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Author Topic: The good morning, good night thread  (Read 589724 times)
PaulH
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« Reply #570 on: September 02, 2008, 05:40:59 PM »

Definitely a Corpse's Orange Pippin.
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Ed
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« Reply #571 on: September 02, 2008, 06:10:05 PM »

Or a Gammy Smith's...
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Planning is an unnatural process - it is much more fun to do something.  The nicest thing about not planning is that failure comes as a complete surprise, rather than being preceded by a period of worry and depression. [Sir John Harvey-Jones]
Ed
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« Reply #572 on: September 03, 2008, 05:58:23 PM »

So, so tired - there's a million things I should be doing, but I can't keep my eyes open. I just wish I could sleep and wake up feeling refreshed for once. Argh... undecided must go to bed.
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Planning is an unnatural process - it is much more fun to do something.  The nicest thing about not planning is that failure comes as a complete surprise, rather than being preceded by a period of worry and depression. [Sir John Harvey-Jones]
delboy
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« Reply #573 on: September 04, 2008, 02:58:49 AM »

I know that feeling, Ed. Two weeks off and then within days of going back to work I was/am sleeping far less well, getting stressed, working far too many hours... I'm trying my damndest to work it all out inside my head.

On top of all of this, ever since I sold the car it's been raining raining raining. Last night I was out on the motorcycle in some of the most atrocious weather I can recall. My leathers are still drying out and I have to slip into them again later. Nice.

Del
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"If you want to write, write it. That's the first rule. And send it in, and send it in to someone who can publish it or get it published. Don't send it to me. Don't show it to your spouse, or your significant other, or your parents, or somebody. They're not going to publish it."
 
Robert B. Parker
Ed
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« Reply #574 on: September 04, 2008, 04:17:20 PM »

Urf - that's a horrible feeling. I hate pulling on wet, cold clothing - even if it's a wetsuit. You know you're about to go and get wet anyway, but it's horrible all the same.

I spent all day today marking and drilling holes in joists while labourers chipped away lime plaster above me, which created clouds of irritating dust all day, and at the same time rained sandy grit through the gaps in between the floor boards above my head. To make matters worse I had to be constantly looking upwards, while a mix of the dust and the wood chippings from the drill bit blew into my eyes from the fan on the motor of the drill. Awful. I marked and drilled over 200 25mm holes today - 36 joists, 6 holes in each, ten feet off the ground. This doesn't count any of the holes I drilled in the floors and framing timbers undecided

I swear this is where the word 'boring' came from. It probably started out with people who had experienced the mind numbing tedium of boring a hole using nought but a stick and some sand, and they'd come to say of something tedious, "It was like boring." To which a fellow serf might ask, "Wood, or stone?" Whereupon the first serf might reply, "Stone - it was akin to boring a ruddy great hole in stone, using nought but a stick and some sand." Over the course of history we've dropped the simile and now refer to anything mind numbingly tedious as simply 'boring'. That's my guess, anyway. rolleyes Faaaak....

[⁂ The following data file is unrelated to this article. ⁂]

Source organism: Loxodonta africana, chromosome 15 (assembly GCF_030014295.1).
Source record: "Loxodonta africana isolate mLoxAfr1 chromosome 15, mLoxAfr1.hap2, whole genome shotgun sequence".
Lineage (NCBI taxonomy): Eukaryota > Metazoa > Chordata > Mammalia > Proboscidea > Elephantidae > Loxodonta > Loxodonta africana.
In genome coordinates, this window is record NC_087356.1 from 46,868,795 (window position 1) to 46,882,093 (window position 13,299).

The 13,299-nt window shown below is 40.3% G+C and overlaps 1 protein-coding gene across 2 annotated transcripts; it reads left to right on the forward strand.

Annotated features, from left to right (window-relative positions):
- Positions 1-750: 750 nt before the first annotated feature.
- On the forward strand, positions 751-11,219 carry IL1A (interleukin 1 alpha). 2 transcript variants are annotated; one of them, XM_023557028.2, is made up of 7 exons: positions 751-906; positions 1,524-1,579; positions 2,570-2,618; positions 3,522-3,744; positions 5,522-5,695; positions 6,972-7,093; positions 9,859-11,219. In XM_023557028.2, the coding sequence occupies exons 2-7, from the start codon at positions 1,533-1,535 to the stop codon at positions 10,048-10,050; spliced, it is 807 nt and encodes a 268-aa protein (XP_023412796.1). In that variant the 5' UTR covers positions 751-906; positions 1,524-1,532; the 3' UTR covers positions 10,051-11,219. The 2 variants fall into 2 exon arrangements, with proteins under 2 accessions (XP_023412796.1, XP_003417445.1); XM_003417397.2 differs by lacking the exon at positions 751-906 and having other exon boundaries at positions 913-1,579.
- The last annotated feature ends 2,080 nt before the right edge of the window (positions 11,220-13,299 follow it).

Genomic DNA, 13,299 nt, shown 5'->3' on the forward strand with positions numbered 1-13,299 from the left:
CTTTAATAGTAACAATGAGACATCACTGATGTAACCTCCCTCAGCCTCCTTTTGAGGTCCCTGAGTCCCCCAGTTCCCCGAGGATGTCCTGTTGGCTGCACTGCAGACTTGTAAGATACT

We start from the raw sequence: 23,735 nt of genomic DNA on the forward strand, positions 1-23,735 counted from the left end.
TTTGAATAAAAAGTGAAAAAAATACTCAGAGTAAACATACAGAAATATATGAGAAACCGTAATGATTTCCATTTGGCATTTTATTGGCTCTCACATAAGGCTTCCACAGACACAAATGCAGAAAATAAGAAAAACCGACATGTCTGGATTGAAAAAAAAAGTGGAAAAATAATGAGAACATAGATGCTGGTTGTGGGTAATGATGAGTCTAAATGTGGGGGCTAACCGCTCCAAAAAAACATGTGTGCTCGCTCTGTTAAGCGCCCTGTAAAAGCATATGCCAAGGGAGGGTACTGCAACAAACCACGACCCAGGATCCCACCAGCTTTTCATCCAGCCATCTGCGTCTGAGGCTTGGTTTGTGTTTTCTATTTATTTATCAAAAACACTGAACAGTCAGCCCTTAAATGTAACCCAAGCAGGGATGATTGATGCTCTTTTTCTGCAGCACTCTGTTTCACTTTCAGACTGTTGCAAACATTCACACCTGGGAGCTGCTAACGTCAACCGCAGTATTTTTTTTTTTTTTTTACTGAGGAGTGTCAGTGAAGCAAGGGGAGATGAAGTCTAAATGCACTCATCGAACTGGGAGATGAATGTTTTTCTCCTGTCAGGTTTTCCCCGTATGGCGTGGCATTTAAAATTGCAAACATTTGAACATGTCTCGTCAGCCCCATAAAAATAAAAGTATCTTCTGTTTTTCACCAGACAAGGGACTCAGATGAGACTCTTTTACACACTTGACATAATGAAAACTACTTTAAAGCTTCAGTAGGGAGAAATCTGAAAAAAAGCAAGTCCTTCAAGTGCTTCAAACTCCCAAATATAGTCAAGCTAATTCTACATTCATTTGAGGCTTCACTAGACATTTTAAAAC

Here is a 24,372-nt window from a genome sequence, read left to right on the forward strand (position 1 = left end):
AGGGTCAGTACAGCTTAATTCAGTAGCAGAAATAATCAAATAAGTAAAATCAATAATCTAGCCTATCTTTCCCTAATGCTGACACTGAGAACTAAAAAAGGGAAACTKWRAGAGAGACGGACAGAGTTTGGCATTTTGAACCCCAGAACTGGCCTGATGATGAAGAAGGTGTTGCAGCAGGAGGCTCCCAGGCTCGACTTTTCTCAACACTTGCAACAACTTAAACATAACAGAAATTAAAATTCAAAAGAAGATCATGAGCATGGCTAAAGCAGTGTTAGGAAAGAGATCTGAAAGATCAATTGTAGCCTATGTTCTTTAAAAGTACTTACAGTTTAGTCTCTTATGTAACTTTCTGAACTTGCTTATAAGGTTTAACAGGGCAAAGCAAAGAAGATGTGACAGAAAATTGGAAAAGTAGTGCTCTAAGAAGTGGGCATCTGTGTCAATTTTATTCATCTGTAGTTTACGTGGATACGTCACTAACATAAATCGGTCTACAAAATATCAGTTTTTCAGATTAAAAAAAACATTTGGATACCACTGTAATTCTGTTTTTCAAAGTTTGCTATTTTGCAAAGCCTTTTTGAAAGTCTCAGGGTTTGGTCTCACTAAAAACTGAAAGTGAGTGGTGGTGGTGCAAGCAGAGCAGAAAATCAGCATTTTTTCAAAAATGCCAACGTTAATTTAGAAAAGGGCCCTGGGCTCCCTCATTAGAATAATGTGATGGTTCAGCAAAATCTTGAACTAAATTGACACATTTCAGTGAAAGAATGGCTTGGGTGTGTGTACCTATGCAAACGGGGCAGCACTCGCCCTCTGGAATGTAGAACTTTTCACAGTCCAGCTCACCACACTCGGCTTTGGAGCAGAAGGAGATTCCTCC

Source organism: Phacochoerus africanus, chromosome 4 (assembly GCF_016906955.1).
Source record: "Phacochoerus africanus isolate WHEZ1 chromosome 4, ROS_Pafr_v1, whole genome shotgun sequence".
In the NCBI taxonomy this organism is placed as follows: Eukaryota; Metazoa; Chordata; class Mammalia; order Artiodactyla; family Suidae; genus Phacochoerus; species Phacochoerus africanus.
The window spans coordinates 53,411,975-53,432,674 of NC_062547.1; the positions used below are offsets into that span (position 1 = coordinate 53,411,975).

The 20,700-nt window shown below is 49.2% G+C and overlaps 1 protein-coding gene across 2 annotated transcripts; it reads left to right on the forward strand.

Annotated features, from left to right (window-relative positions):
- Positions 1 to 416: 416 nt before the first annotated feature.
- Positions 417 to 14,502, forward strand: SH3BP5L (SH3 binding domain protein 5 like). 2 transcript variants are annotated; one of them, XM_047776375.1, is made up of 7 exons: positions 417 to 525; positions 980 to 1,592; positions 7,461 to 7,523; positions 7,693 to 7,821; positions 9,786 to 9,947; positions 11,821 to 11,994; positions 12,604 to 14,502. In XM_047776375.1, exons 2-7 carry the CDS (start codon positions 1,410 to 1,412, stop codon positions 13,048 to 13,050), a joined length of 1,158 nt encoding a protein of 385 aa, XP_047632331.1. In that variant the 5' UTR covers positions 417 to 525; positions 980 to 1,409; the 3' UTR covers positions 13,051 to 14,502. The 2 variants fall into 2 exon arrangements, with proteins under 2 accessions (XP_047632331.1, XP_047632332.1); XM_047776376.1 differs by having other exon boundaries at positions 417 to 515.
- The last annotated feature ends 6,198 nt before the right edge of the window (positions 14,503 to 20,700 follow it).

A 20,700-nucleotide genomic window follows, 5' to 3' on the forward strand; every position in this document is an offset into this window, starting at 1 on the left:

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Planning is an unnatural process - it is much more fun to do something.  The nicest thing about not planning is that failure comes as a complete surprise, rather than being preceded by a period of worry and depression. [Sir John Harvey-Jones]
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« Reply #575 on: September 05, 2008, 04:13:23 AM »

Sounds grim, Ed. Hopefully today you're getting to put things in the bored holes, or at least do something less monotonous. I've had a very busy week both during the day and in the evenings and am now feeling weary. If I can keep the energy levels up for another eight hours then I shall crack open a cool one and allow myself to do nothing for a while.

It's stil raining here. The first floods are back. Friend of mine with the funeral parlour was flooded yesterday. Roadwise, the usual suspects are starting to become impassable. And it's still coming down.

Del
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"If you want to write, write it. That's the first rule. And send it in, and send it in to someone who can publish it or get it published. Don't send it to me. Don't show it to your spouse, or your significant other, or your parents, or somebody. They're not going to publish it."
 
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« Reply #576 on: September 08, 2008, 03:41:16 AM »

So Monday rolls relentlessly around again. It seems the older I get the quicker the weekends go. By the same token, the weeks flash by, too.

It's another busy week at work and outside - got two rehearsals with different bands this week, one for a one-off gig for which I'm meant to learn about forty songs. I know half of them so far... and Thursday's not too far away.

Trying to keep the pedal to the metal on the writing front as well, of course, but it's a struggle to write every day at the moment. Did manage a complete short story Saturday morning before anyone else got up and 3000 words last week on a novel that I'm trying to find my way into. At the moment it's early days and I haven't got much of a plan or any in depth character studies so I'm writing to discover, sotospeak. This will mean quite a lot of redrafting at some point in the future but I guess that's the way it is for me. I've never been one to be able to plan a long piece out before sitting down and writing.

Hey ho... to work!

Del